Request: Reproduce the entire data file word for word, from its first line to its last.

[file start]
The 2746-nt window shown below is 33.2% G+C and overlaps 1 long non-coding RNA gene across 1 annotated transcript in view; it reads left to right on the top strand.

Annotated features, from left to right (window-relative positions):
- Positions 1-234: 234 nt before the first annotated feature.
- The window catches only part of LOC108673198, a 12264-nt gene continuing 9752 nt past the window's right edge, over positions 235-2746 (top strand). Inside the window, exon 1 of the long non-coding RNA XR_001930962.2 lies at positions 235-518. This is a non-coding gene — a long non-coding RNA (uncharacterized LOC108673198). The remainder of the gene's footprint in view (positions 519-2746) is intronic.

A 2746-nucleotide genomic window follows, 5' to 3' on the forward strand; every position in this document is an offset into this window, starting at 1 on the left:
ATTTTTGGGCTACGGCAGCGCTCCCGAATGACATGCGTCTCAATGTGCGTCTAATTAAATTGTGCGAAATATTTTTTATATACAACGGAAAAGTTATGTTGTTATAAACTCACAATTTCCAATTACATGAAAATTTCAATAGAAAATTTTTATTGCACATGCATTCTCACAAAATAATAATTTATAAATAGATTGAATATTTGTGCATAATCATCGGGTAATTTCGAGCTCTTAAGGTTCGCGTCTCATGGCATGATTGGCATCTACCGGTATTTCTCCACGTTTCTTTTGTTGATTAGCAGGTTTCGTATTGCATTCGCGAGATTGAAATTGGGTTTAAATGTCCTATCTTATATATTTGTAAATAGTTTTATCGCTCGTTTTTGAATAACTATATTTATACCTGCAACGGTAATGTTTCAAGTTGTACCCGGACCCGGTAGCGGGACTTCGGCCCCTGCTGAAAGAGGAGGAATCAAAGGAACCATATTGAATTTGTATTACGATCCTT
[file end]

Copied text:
The 2746-nt window shown below is 33.2% G+C and overlaps 1 long non-coding RNA gene across 1 annotated transcript in view; it reads left to right on the top strand.

Annotated features, from left to right (window-relative positions):
- Positions 1-234: 234 nt before the first annotated feature.
- The window catches only part of LOC108673198, a 12264-nt gene continuing 9752 nt past the window's right edge, over positions 235-2746 (top strand). Inside the window, exon 1 of the long non-coding RNA XR_001930962.2 lies at positions 235-518. This is a non-coding gene — a long non-coding RNA (uncharacterized LOC108673198). The remainder of the gene's footprint in view (positions 519-2746) is intronic.

A 2746-nucleotide genomic window follows, 5' to 3' on the forward strand; every position in this document is an offset into this window, starting at 1 on the left:
ATTTTTGGGCTACGGCAGCGCTCCCGAATGACATGCGTCTCAATGTGCGTCTAATTAAATTGTGCGAAATATTTTTTATATACAACGGAAAAGTTATGTTGTTATAAACTCACAATTTCCAATTACATGAAAATTTCAATAGAAAATTTTTATTGCACATGCATTCTCACAAAATAATAATTTATAAATAGATTGAATATTTGTGCATAATCATCGGGTAATTTCGAGCTCTTAAGGTTCGCGTCTCATGGCATGATTGGCATCTACCGGTATTTCTCCACGTTTCTTTTGTTGATTAGCAGGTTTCGTATTGCATTCGCGAGATTGAAATTGGGTTTAAATGTCCTATCTTATATATTTGTAAATAGTTTTATCGCTCGTTTTTGAATAACTATATTTATACCTGCAACGGTAATGTTTCAAGTTGTACCCGGACCCGGTAGCGGGACTTCGGCCCCTGCTGAAAGAGGAGGAATCAAAGGAACCATATTGAATTTGTATTACGATCCTT